Your armada-repelling spacecraft is a rip-off of the R-9 from that game, there's no doubt. Even the Force Unit that affixed itself to the front end of the R-9 makes its way into Pulstar, but lest the controversy boil over, this version cannot float free to do damage independently, nor can it be attached to the your shipís posterior. Also, it earns a new function to fight the clone chatter; you many detonate it as a smart bomb should the action become too hot for you (rest assured that it will, but sacrificing your shield in a game of this lopsided difficulty is never a good plan).

Intense weapons are the order of the day. A pink ring of heat surrounds your ship like some demonic Ferris wheel, rending and burning enemies. A green laser produces currents that ebb and flow like outreaching tentacles. Pulstar does R-Type one better here by allowing a power bar for when you hold the button down and charge, as well as for when you tap the button rapidly, charging with the speed of your button presses. The two charge techniques allow your weapon selection to respond in two very different ways, adding to the sense of strategy. This is a good thing considering having the 'Force Device' static takes away from much of the classic strategy that IREM's classic brought to the table.

R-Type games were fervently criticized by detractors for their call for memorization over reflexes. In truth, the game required both skill sets: the scenario planning, and the finger-flexing spontaneity, but the former was employed in much heavier doses than in previous games of the genre (it can be argued that R-Type created a sub genre of sorts - the thinking shooter).

IREMís lackluster follow up lacked the originalís personality and tried to make up for it with a repellent difficulty curve that featured far too much of this 'planning'. Painstaking care was necessary to move an inch forward on the screen in R-Type II, and Pulstar has taken that abominable trait and made it worse.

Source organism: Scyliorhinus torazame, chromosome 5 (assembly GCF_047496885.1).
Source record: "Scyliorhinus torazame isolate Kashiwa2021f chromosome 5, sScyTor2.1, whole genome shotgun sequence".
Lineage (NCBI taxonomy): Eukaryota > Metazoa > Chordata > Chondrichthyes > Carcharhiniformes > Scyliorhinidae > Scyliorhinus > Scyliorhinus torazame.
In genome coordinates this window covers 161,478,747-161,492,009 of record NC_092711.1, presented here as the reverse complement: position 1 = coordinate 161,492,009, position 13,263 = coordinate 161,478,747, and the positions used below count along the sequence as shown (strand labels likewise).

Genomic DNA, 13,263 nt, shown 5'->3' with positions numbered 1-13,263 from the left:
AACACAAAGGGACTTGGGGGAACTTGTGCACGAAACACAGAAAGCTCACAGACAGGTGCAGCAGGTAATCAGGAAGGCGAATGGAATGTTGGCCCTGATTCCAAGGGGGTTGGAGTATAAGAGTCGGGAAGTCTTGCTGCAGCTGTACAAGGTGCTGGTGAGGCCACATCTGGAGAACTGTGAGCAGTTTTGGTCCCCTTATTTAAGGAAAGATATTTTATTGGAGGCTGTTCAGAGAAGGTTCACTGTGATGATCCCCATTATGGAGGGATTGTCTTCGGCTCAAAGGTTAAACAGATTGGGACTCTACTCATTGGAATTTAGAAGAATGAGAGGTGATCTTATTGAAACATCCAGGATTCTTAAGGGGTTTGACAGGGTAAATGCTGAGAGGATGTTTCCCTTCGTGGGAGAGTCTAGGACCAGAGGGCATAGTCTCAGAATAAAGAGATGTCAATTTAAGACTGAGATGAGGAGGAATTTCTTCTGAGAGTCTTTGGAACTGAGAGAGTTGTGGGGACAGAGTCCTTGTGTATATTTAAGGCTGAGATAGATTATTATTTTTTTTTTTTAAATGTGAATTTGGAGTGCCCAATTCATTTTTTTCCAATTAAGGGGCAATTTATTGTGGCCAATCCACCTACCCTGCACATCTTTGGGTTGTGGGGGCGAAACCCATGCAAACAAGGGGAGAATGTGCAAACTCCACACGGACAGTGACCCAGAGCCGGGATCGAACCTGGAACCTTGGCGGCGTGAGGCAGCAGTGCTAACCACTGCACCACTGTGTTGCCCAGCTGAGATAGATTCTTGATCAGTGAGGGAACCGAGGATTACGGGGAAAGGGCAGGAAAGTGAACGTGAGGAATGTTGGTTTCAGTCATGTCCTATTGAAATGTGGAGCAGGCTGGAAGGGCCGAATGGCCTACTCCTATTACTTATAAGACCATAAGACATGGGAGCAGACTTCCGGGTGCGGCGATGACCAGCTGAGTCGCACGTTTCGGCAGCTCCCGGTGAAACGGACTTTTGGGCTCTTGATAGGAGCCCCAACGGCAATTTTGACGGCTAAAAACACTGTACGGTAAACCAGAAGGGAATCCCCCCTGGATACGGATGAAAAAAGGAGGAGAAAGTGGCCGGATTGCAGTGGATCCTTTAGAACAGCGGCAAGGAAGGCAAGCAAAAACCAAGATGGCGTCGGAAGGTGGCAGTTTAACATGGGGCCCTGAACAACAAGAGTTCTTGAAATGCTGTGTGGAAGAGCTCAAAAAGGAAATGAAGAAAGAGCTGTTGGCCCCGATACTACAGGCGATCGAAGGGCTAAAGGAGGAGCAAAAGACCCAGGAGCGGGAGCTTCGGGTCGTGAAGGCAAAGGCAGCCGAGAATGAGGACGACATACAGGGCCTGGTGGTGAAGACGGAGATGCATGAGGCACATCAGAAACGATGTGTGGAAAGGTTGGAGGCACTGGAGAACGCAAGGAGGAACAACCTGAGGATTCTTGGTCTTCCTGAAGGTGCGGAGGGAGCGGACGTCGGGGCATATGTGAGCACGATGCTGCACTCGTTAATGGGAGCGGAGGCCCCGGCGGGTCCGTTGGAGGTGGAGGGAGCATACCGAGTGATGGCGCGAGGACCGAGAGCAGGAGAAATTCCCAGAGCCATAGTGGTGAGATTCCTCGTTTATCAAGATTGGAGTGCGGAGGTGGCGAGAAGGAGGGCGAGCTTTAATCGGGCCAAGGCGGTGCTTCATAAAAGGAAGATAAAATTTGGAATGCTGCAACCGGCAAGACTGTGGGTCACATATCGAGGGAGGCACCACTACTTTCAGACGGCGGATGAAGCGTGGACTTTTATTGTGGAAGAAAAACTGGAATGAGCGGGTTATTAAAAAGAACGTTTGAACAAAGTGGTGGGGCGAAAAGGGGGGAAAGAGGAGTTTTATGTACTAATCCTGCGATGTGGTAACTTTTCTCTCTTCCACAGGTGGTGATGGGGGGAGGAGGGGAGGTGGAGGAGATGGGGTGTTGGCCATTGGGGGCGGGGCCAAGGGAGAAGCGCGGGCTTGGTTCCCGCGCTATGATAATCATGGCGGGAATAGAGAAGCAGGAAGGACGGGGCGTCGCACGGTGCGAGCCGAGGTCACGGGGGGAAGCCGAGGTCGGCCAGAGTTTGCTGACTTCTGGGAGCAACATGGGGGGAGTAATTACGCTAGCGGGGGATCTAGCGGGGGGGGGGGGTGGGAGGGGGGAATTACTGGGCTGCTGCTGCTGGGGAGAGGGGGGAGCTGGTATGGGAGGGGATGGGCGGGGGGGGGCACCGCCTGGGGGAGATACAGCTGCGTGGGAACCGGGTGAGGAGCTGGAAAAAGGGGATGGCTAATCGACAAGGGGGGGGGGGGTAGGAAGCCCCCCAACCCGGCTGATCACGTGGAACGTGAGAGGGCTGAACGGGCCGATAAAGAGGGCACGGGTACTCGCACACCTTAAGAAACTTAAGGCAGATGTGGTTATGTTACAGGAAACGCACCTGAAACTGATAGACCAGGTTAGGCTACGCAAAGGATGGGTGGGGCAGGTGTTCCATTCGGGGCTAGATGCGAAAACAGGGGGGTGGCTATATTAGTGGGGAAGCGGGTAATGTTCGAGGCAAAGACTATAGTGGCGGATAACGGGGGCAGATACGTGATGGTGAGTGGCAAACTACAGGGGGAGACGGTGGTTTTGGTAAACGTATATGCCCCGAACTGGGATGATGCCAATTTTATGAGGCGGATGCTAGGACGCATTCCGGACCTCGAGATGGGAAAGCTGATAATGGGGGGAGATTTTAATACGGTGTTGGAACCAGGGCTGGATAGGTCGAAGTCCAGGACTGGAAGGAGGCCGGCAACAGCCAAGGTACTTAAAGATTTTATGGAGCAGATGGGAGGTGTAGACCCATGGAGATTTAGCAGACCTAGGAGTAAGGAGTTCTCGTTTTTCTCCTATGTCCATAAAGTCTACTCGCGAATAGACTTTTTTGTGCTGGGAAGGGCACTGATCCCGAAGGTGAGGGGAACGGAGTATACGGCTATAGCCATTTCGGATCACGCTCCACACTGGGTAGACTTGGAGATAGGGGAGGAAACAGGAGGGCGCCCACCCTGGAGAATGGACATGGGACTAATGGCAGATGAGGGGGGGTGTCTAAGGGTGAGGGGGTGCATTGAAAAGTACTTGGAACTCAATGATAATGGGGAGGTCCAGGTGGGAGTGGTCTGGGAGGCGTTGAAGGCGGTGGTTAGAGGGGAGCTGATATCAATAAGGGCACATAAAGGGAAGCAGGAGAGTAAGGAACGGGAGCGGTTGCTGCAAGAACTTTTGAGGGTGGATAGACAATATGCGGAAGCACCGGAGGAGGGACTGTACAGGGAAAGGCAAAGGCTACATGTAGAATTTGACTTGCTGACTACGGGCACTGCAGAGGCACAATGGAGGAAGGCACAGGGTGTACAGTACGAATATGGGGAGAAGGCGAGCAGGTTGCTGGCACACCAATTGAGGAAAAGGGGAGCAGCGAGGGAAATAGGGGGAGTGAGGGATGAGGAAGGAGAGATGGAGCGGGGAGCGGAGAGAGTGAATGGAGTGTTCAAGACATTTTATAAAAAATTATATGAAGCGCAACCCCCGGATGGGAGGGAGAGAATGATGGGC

Only the first and second levels play fair. All other missions hurl unforeseen obstacles and enemies in your path, in front of you and behind you, closing off all means of egress. It is the game's way of evilly littering the screen that is its downfall. The demands on the player are far too great, and the slow pace of the thinking manís shooter 'engine', does not help. At first I cursed the ship, and thought it to be too slow, but it's as slow as it should be in a shooter like this. It's just that everything else moves much too quickly and resolutely.

Still, clearing Pulstar is not out of the question. I barely managed the feat, but that only confirms something telling of the game's quality. Since you need to be a masochistic, perfectionist, stubborn shooter fanatic to see the ending sequence, the game obviously will not appeal to the gaming public at large. Conversely, a game featuring such an incredible, unfair level of difficulty - that all but obscures the extremely engaging, otherworldly sights and sounds - will be something many other hardcore shooter jockeys are looking for. Beating this game will help validate any budding shmupper.

And with that, here is a sound measuring tool: if you can't trounce R-Type, or don't care to put the effort forth that is required to do so, steer clear of Pulstar. If you love R-Type and everything like it, get ready for the hardest, most hardcore thinking shooter you'll ever play.

Masters's avatar
Staff review by Marc Golding (December 14, 2003)

There was a bio here once. It's gone now.